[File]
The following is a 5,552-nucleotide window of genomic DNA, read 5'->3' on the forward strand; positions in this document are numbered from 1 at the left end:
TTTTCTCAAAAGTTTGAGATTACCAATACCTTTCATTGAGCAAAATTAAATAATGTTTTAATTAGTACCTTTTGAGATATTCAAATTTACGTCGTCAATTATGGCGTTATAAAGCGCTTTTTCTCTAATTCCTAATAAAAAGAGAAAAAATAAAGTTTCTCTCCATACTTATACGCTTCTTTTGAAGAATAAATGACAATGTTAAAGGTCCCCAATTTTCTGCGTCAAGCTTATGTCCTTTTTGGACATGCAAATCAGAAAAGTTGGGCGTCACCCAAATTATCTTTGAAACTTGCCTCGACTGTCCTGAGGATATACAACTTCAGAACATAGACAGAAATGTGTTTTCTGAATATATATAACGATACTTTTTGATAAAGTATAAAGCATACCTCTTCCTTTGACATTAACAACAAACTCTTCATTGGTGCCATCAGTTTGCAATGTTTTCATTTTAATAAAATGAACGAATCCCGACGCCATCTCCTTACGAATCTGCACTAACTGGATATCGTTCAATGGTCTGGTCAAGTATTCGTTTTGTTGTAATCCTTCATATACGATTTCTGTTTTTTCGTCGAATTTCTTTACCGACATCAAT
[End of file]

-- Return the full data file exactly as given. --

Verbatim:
The following is a 5,552-nucleotide window of genomic DNA, read 5'->3' on the forward strand; positions in this document are numbered from 1 at the left end:
TTTTCTCAAAAGTTTGAGATTACCAATACCTTTCATTGAGCAAAATTAAATAATGTTTTAATTAGTACCTTTTGAGATATTCAAATTTACGTCGTCAATTATGGCGTTATAAAGCGCTTTTTCTCTAATTCCTAATAAAAAGAGAAAAAATAAAGTTTCTCTCCATACTTATACGCTTCTTTTGAAGAATAAATGACAATGTTAAAGGTCCCCAATTTTCTGCGTCAAGCTTATGTCCTTTTTGGACATGCAAATCAGAAAAGTTGGGCGTCACCCAAATTATCTTTGAAACTTGCCTCGACTGTCCTGAGGATATACAACTTCAGAACATAGACAGAAATGTGTTTTCTGAATATATATAACGATACTTTTTGATAAAGTATAAAGCATACCTCTTCCTTTGACATTAACAACAAACTCTTCATTGGTGCCATCAGTTTGCAATGTTTTCATTTTAATAAAATGAACGAATCCCGACGCCATCTCCTTACGAATCTGCACTAACTGGATATCGTTCAATGGTCTGGTCAAGTATTCGTTTTGTTGTAATCCTTCATATACGATTTCTGTTTTTTCGTCGAATTTCTTTACCGACATCAAT